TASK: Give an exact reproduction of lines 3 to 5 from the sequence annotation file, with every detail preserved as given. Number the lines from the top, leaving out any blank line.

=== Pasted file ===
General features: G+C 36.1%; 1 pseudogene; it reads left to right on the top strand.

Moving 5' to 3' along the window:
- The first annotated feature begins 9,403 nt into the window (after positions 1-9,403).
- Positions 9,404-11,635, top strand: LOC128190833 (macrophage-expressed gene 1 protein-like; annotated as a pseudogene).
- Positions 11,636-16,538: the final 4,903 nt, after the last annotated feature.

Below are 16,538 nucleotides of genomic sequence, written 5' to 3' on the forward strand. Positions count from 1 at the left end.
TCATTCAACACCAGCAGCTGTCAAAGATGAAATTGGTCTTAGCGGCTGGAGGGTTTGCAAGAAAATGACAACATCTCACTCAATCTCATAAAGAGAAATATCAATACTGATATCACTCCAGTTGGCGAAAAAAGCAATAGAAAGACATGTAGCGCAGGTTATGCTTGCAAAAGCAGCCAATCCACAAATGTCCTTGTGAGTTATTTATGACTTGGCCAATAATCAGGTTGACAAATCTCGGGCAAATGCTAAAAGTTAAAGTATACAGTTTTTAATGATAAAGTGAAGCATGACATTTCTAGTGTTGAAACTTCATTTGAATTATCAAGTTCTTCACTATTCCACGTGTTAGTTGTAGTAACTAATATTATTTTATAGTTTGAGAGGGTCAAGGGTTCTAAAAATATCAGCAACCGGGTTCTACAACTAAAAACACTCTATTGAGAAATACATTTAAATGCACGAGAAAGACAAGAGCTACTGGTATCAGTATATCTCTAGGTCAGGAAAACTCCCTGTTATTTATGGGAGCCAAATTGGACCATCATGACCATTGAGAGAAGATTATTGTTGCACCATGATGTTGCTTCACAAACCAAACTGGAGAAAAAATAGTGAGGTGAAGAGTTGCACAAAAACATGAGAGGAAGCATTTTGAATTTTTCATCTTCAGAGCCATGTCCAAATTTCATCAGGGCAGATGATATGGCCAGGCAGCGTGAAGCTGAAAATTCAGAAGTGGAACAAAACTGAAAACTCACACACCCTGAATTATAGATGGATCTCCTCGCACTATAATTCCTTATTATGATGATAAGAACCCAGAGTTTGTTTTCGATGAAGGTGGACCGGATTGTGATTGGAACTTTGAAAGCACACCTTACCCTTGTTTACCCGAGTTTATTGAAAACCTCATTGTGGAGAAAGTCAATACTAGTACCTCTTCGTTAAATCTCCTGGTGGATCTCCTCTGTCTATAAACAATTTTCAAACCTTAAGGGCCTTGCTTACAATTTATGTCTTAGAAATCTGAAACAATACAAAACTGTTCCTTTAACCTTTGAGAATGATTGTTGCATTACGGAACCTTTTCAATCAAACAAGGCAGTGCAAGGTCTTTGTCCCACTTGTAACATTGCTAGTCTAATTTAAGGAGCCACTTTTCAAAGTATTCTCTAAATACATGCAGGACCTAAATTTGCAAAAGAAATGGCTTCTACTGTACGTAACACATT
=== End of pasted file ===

- The first annotated feature begins 9,403 nt into the window (after positions 1-9,403).
- Positions 9,404-11,635, top strand: LOC128190833 (macrophage-expressed gene 1 protein-like; annotated as a pseudogene).
- Positions 11,636-16,538: the final 4,903 nt, after the last annotated feature.